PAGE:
Nothing you ever read or watch or listen to is a waste of time.
That was the seldom-spoken personal philosophy I lived by as a literature and history student in my undergraduate years – and probably before university too. I was a voracious reader and viewer from an early age; I would constantly devour a book or film of almost any kind. It’s common sense really that you always take something – learn something – from everything you expose yourself to. It’s never a waste of time.
I still hold to that, but the maxim’s now expanded to include nothing you ever make is a waste of time either. Consuming and creating texts often go hand-in-hand, and the rise of terms like ‘viewser’ and ‘prosumer’ signal a blurring of the two. But ‘consuming’ in the conventional sense is not creating, and the process of actually making media – from a tweet to a blog to a video – offers innumerable lessons that simply can’t be learnt by the distant, passive observer.
Amidst reading and watching I wrote a lot of stories and poems, and my passion for making videos started as early as Year 10, when my brother and I would escape oral presentations by making short films together and screening them in class. Well over a decade would pass before I made a single video after Year 12, but I have no doubt that many of the lessons from which I’ve benefited so much came from those early years when we played around with our school library’s huge camera and sat up all night with two VCRs to edit the amateur footage we’d shot.
Admittedly editing is still often the most arduous and time-consuming stage of filmmaking, but when compared with today’s accessible programs, editing back then was immensely painful and imperfect. We’d shoot some very long takes just to make things manageable, and there would inevitably be a number of bloopers to edit out no matter how carefully we’d plan, script, and rehearse. On the other hand, being creative with media can bring rewards that could never have been predicted. You might unearth a new idea or way of doing things that ends up enhancing the original concept – or something might just happen that you simply can’t leave out of the final product, as we discovered in the video below:
Most of the time, unplanned footage can’t be used – at least not in the way in which you intended – but it’s still there, waiting for the day that you really need it. Such footage can be repurposed to make a point for which it might not have been designed, but for which it’s very well suited. I see this kind of thing from time to time exemplified in the work of students who not only make media, but also share it – highlighting the #LearnByDoing mantra that all media students should live by…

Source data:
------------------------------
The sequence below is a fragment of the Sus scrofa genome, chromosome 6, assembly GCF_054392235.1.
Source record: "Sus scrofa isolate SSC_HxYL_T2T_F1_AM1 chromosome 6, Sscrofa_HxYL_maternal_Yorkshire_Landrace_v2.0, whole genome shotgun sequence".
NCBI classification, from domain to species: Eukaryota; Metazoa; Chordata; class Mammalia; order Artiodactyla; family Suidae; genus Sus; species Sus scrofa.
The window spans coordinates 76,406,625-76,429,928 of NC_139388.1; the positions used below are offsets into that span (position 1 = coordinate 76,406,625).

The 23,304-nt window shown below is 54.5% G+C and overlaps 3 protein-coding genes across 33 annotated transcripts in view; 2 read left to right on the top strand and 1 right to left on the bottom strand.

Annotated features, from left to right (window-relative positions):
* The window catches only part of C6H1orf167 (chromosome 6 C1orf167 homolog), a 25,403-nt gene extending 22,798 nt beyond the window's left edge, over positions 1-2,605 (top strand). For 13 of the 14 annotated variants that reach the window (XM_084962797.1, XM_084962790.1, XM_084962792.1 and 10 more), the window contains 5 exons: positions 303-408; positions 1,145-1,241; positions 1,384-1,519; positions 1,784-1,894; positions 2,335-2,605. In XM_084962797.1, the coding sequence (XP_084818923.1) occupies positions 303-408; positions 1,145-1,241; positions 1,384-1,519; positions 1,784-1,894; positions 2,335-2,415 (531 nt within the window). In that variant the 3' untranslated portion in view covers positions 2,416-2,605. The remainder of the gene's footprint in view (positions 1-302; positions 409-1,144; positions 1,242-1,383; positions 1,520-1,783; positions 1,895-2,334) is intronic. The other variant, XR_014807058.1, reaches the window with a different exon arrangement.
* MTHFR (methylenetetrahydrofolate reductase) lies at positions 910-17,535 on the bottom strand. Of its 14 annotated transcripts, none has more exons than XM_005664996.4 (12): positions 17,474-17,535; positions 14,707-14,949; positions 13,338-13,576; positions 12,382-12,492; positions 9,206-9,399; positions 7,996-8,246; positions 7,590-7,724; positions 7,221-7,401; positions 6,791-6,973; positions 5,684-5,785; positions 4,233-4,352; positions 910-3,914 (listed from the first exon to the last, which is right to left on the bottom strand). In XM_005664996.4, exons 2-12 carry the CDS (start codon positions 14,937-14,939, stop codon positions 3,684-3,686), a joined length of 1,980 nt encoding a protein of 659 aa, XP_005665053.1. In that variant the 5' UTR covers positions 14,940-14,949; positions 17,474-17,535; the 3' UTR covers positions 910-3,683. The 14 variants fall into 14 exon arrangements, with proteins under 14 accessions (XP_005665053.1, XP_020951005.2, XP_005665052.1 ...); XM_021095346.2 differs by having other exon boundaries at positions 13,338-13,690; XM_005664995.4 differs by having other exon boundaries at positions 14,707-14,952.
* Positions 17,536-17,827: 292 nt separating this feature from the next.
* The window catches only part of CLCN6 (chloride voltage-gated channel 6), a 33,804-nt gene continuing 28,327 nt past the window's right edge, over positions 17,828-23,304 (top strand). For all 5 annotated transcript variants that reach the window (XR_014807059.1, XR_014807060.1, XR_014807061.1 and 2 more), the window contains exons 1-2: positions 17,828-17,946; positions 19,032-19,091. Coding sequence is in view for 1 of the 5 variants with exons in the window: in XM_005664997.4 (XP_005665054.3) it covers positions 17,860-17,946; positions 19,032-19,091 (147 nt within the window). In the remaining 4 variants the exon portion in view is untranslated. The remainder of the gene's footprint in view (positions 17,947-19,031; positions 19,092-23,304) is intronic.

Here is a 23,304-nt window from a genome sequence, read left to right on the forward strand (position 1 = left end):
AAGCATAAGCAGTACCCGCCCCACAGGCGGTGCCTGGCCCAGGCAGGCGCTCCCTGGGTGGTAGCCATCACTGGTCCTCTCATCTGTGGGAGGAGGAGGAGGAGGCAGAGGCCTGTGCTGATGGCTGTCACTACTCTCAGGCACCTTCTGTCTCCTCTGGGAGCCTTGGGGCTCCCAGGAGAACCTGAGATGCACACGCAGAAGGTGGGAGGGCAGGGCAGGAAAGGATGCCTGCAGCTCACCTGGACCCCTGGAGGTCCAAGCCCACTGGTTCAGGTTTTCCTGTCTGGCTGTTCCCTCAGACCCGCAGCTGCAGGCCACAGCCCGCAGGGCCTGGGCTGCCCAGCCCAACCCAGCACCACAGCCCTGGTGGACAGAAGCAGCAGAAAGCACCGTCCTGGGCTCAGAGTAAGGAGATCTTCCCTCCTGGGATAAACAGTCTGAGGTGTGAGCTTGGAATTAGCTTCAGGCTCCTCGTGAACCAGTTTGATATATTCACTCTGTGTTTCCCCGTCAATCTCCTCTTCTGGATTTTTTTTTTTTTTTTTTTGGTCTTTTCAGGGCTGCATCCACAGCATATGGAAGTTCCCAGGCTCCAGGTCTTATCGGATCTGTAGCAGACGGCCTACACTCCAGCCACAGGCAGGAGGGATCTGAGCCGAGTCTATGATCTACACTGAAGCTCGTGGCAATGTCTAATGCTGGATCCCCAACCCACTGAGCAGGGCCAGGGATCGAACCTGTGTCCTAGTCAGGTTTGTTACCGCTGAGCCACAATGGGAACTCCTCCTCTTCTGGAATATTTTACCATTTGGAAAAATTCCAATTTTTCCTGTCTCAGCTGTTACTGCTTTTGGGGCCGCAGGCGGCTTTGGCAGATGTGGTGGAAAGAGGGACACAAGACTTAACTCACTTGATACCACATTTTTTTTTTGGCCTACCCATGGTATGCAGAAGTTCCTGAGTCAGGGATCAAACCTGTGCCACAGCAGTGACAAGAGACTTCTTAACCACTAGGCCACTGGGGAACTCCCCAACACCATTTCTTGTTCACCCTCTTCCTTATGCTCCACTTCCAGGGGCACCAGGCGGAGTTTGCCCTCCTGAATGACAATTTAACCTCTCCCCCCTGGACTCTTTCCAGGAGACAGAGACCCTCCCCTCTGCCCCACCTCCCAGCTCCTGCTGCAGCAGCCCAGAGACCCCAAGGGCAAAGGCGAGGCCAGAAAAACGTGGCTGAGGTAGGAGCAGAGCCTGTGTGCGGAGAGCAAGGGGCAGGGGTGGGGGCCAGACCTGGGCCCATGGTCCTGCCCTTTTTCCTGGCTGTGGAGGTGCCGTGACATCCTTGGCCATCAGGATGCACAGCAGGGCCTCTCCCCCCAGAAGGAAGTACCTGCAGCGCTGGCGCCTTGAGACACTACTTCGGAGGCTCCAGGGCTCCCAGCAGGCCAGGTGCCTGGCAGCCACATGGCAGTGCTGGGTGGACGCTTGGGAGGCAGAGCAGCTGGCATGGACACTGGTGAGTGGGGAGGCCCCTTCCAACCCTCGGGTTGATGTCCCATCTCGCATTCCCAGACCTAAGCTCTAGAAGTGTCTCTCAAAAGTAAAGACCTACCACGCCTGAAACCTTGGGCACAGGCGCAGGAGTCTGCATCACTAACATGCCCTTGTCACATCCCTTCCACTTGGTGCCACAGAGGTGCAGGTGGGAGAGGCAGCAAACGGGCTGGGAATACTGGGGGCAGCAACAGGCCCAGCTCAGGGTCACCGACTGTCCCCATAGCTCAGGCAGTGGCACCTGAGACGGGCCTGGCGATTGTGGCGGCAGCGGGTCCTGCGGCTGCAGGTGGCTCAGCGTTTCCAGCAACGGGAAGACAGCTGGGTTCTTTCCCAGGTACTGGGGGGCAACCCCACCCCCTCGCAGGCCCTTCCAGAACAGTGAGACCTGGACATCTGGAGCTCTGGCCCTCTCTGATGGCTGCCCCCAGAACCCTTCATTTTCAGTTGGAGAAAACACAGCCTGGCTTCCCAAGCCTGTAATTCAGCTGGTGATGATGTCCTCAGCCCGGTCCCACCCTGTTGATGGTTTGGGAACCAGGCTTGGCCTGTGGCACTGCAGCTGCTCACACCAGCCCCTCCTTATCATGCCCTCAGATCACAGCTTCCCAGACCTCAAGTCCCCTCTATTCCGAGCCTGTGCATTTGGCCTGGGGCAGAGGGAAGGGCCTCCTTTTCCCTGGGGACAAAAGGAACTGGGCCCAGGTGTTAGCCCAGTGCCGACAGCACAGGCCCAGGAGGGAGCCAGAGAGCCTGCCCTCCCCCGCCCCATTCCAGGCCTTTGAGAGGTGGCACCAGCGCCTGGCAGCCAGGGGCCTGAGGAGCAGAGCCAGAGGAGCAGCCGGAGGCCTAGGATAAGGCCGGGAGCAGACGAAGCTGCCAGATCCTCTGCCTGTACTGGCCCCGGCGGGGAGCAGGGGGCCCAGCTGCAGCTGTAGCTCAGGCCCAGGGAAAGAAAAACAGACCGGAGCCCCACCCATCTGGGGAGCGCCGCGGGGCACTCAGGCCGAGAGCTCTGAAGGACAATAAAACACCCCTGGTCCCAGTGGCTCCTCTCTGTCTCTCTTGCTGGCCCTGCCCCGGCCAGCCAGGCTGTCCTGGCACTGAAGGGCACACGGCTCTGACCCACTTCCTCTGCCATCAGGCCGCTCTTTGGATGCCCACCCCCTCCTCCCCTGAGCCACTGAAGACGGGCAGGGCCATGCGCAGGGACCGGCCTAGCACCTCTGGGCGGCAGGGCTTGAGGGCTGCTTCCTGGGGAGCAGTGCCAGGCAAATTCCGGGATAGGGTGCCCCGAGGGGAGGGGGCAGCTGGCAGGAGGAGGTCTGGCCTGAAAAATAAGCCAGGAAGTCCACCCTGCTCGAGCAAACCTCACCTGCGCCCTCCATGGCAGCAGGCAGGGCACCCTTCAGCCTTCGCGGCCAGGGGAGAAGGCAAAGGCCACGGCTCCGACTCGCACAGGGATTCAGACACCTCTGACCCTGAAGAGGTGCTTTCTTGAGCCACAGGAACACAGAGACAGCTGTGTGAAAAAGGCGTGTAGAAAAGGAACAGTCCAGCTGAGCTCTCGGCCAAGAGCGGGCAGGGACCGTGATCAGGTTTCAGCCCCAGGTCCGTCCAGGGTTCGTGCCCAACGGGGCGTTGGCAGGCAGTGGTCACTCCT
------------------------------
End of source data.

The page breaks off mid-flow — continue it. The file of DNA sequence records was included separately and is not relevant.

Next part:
The key point here is the more you make, the more you learn. But the bonus element of all this is that you also build a constantly-growing databank of material that you can draw on in future – whether this is in a few weeks, or several years down the track. In other words, the more active you are, the better resourced you are for what you might need to get done. If you’ve been busy making things all along, that activity will (possibly without you even knowing) inform your later activity – sometimes indirectly; sometimes directly, like finding a Vine made four months ago that articulates a point you’re trying to make…
Beyond being a more engaging means of communicating an idea providing words alone, another fundamental aspect of creativity is – it’s fun! That in itself is not a point to be glossed over. As Danielle Teychenne said when I first made a video with her in 2015:
People say you can’t have fun when you’re learning because you’re not taking it seriously. But you absolutely can have fun!
The perpetual value of media-making I’ve been talking about here is also related to the crucial concept of recyclability, which I made a video about earlier this year. So in continuing the trend in this blog of using media I made long ago without any idea of the value it would later have, here’s a video I made earlier, which is made up of some other videos I’d made earlier… Dizzy yet?
To return to the point with which I started, hopefully the above examples – spanning seventeen years in total – have persuaded you that nothing is ever a waste of time…
Except doing nothing.